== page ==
French Muslims of African descent are discriminated against in the job market when their job opportunities are compared with those of French Christians of African descent, according to a study by Stanford Political Science Professor David Laitin.
According to the researchers, the Christian is generally two-and-a-half times more likely to be offered an interview spot for a job than a Muslim of the same ethnic background and equal qualifications.
The study, published by the Proceedings of the National Academy of Sciences, was co-authored by Claire Adida of UC-San Diego and Marie-Anne Valfort of Sorbonne University in France.
Laitin’s team set up three fake resumes for applicants of French nationality to determine if there was any discrimination in the hiring process. “Marie Diouf” was a French-Senegalese woman whose name and extracurricular activities indicate Christian affiliation. “Khadija Diouf” was a French-Senegalese woman whose name and extracurricular activities indicate Muslim affiliation.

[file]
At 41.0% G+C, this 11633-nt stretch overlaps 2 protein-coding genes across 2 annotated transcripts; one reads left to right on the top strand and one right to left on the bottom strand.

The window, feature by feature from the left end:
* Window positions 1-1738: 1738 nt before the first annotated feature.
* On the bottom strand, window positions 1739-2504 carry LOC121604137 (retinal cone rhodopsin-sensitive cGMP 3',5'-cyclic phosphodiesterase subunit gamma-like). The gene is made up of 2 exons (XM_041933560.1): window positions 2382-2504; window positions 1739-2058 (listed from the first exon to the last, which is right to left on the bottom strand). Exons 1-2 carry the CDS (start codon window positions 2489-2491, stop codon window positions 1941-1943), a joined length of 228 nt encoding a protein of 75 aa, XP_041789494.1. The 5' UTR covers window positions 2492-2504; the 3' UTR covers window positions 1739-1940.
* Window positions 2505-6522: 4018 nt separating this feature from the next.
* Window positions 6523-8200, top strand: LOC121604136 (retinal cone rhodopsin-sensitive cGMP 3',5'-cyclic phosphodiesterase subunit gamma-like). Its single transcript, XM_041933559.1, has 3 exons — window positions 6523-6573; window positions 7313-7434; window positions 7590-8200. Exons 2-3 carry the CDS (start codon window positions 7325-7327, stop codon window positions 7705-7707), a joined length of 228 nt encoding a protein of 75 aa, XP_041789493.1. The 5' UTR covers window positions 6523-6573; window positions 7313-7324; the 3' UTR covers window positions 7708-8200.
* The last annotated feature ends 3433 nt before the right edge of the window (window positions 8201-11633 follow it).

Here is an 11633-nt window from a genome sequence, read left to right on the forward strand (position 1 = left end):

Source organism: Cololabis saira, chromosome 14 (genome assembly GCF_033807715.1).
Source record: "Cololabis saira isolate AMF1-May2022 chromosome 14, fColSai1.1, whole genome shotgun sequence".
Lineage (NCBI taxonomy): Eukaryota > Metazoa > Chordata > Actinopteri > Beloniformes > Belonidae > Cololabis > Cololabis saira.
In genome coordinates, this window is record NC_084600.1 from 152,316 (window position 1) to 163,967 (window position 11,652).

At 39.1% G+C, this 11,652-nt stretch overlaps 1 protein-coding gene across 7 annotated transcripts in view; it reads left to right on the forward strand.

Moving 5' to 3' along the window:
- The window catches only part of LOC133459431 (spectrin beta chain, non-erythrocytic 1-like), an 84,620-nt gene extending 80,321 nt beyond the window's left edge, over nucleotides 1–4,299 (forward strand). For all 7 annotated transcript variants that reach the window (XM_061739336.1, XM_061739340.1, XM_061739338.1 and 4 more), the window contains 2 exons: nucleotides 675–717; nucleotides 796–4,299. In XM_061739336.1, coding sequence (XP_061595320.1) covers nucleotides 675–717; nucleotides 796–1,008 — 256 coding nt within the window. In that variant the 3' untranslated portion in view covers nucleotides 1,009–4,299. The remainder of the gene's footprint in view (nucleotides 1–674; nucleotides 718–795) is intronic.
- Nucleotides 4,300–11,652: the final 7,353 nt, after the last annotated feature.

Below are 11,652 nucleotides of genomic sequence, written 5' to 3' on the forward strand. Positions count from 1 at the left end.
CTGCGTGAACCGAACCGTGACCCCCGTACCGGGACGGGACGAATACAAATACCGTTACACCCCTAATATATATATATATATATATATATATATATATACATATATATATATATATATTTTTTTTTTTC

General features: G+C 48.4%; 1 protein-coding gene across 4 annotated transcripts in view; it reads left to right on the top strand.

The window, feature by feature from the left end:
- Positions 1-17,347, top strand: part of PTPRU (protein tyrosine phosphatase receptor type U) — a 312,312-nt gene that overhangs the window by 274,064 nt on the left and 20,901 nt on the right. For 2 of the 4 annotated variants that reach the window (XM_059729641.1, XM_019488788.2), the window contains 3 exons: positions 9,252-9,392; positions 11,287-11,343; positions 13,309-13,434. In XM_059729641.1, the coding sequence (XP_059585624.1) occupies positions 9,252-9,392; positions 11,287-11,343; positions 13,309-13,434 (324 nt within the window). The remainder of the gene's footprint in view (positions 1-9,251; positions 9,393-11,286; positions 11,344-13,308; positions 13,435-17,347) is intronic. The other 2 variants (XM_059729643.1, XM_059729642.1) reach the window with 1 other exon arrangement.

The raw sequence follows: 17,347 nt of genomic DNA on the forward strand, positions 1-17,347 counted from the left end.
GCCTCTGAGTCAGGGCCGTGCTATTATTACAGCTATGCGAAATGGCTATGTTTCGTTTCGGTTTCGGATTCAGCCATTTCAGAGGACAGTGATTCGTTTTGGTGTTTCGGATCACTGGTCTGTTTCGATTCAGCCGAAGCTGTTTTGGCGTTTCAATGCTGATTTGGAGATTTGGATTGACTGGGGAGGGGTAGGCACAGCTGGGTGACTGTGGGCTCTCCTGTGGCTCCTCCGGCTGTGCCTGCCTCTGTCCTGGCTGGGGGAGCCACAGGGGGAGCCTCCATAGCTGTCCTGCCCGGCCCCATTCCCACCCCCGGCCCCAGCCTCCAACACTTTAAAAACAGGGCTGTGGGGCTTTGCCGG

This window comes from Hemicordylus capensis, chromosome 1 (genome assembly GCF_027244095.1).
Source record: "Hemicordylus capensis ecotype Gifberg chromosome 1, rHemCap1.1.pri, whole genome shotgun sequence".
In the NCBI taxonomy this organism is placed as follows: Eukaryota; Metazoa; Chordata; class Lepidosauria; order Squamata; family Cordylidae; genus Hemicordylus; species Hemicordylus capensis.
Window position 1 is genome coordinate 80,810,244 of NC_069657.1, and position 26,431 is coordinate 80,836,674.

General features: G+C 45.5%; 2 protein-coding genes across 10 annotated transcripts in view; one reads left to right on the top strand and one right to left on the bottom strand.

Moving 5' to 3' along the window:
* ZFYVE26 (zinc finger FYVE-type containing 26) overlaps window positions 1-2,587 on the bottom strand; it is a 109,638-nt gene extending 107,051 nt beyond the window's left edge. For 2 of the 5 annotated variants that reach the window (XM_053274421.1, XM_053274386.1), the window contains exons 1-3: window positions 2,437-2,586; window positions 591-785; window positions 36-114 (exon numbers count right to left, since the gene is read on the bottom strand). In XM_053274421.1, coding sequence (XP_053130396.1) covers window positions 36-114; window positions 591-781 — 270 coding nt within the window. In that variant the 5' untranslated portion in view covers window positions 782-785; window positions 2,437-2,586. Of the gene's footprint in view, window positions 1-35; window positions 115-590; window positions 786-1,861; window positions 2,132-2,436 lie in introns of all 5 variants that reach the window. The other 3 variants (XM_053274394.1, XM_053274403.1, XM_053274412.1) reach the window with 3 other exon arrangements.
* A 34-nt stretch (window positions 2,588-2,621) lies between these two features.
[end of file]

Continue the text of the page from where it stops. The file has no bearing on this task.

A third candidate, “Aurélie Ménard,” was created as a typical French person born into a traditional French family. The inclusion of the third resume was intended to prevent employers who took the survey from noticing the survey’s intention. The researchers used Marie and Aurélie to compete for one subset of jobs and Khadija and Aurélie to compete for another.
Khadija received an 8 percent positive response rate, while Marie received a 21 percent positive response rate.
The researchers also found that there was no statistical difference in positive responses between employers who received text-only resumes and those who received resumes along with the same photograph of both Dioufs, indicating that neither is North African. The photo also did not contain any religious symbols, which researchers said would indicate that Khadija was not an orthodox Muslim.